Skip to main content

Is TestBash an Invaluable experience?

Over the last few years, I’ve attended four single track conferences at TestBash Brighton and Manchester. Most recently, September 2018 and April 2019.

One of the most common questions I get after the conference is, Was it worth it? Especially now given, I’m a contractor, and I attend at my own expense.

In short, Yes It’s definitely worth the trip!

That leads me into my question; does a single-track conference work for me, or could I get more out of TestBash?

Of course, there are pros and cons, some talks may not be as engaging, but this is no disrespect to the speakers, for me, it’s because I probably favour certain subjects and I’m pretty sure others will think the same.

Do I make the most of what’s on offer at TestBash? It pains me to say, No! I don’t make the most of the events leading up to and post the single-track conference so I could get more from the week.

TestBash offers master classes on automation. A full day of workshops. Test.bash() with talks on automation and technical topics. The single-track conference of all things testing and working in software development. There are also open space events that allow you to create your schedule to talk and learn about topics that are of interest to you and the evening social events are a great way to hang out with old and new friends and share a beer or 3. Of course, this is without mentioning all of the excellent online material!

So, my plan of action initially is to at a minimum, attend some of the workshops, and interact more with this awesome community!

I also attend other events; there is an event in Leeds twice a year, The Testing Atelier! It’s fantastic and rather than a single-track conference it offers a multi-track conference which allows you can pick and choose which talks you attend. A multi-track conference doesn’t always work because sometimes you may want to attend two talks that start at the same time, but this is where you have to use the breakout sessions to ask questions and share.

There are loads of topics that evolve and are spoken about at TestBash and will help you as a software tester be able to offer a service to enable teams to make better decisions because after all, we are there to provide information.

Here are some things you can contribute to as an individual or as a team to give you effective results as a software tester:

  • Build a good community that evolves, has a purpose and is flexible for everyone as it is crucial to work together with those who have a shared interest/goal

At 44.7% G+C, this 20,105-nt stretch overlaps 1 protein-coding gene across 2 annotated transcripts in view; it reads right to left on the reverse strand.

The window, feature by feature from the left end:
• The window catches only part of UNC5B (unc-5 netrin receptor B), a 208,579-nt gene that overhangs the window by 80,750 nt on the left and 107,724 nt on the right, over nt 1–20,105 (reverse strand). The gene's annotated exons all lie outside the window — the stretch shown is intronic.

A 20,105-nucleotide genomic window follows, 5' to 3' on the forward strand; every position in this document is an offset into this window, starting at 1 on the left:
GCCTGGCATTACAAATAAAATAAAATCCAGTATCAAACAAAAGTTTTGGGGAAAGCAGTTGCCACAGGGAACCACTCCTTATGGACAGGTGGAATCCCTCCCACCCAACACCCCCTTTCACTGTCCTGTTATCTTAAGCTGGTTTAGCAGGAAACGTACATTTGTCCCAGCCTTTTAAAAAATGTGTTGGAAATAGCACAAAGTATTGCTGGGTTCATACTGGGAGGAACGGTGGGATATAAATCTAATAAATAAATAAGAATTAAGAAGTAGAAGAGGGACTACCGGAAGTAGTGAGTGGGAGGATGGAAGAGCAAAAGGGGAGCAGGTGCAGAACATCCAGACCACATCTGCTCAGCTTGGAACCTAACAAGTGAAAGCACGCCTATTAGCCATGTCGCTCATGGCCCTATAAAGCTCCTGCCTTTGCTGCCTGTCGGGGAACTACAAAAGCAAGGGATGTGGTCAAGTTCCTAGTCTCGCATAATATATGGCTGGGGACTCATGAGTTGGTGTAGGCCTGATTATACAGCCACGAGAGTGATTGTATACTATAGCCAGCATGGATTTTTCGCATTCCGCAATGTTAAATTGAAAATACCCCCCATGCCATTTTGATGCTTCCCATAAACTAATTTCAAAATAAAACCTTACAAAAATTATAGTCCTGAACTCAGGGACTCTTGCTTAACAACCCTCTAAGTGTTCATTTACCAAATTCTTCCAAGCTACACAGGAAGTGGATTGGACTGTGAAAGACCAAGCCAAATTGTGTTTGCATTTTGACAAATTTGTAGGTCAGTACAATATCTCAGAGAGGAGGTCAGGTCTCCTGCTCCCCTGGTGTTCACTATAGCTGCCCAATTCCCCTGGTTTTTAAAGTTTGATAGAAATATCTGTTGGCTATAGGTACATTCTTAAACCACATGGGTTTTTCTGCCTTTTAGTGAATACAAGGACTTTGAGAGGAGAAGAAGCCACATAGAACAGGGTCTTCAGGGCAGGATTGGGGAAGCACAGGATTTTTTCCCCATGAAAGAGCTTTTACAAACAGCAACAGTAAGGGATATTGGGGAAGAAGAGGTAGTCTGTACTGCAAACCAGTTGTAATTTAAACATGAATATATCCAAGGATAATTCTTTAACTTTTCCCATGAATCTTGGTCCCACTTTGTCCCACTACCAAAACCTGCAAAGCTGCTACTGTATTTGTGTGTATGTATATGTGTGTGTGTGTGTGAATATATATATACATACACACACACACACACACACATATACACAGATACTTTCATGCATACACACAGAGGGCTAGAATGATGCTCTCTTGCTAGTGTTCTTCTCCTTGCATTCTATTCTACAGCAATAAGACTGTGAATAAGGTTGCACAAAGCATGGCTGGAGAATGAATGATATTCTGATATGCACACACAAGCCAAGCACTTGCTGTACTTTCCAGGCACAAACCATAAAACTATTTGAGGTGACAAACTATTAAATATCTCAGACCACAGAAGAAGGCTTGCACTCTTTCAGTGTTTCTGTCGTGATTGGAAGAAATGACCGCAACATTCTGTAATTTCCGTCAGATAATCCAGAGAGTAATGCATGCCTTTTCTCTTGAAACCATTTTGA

• Build strong relationships, strengthening these bonds inspires better work and a more valued environment 
  • Cross-team pairing. Pair with those outside of your discipline, you will learn something
  • Share implicit knowledge and help others understand 
  • Believe in yourself and own your craft. A great quote I once heard “A force to influence other people’s thinking” without being manipulative of course! Remember you are the expert so use your knowledge to educate others
  • Listen to the views of others because we have to accept that your opinion could be a bias one
  • Make testing a continuous exercise and get involved as early as possible
  • Create constructive feedback loops because stakeholders like the sense of involvement especially when you act on it
  • Most importantly MAKE IT FUN!

It’s refreshing to attend events such as TestBash and The Leeds Testing Atelier because if nothing else it confirms that others across many organisations are going in the same direction as you are.

So from me a massive thanks to everyone who has contributed to my development so far.

Keep up the excellent work.


Comments

Popular posts from this blog

My Testbash Brighton 2017 Notes

This was my second Testbash... if you ever get the chance in the future these conferences are a must!
I took copious amounts of notes from the 9 talks and tried to highlight my key takeaways here... hope they make sense but please comment if you have any questions :-)
Amy Phillips - Continuous Delivery
A survival guide to joining a fast paced environment/project…
Where does testing fit within Continuous delivery:


As highlighted, basically from start to finish…
There are lots of things we can do when joining a project that is using Continuous Delivery but one of the main points from this talk was to do your research! There should be an element of "Continuous" in every aspect of the project.
·Learning the ling, what's the difference Continuous Delivery, Continuous Deployment, Continuous Integration, Continuous design, Continuous Improvements etc.? ·Understand what your role in the project is going to be ·Understand the teams values, What's going well and maybe what the team p…

The way we work shouldn’t be ‘Alien’ anymore, Should it!?!?

It’s been a good while since I have written anything (Mainly because I’m not that good a writer) but given my 16 months in the public sector I thought it was time… 
For a good number of years now the DevOps trend has given rise of buzzwords and methods aiming to speed delivery and it’s now an assumption of mine that most organisations are au fait with the term ‘Continuous Delivery’.
I was wrong…
Within the organisation that I am currently placed I believe I have a high-functioning collaborative team who work flexibly and in continuous cycle. We also involve the users which is a huge benefit to the development teams, but that’s not saying we get everything right 100% of the time! Teams must continue to learn and evolve to remain productive.
Our team work in one of several delivery groups and with this comes multiple challenges; Silos No single environment strategy lack of communicationsVaried ways of working.  And thats just to name a few, which is interesting when all delivery groups …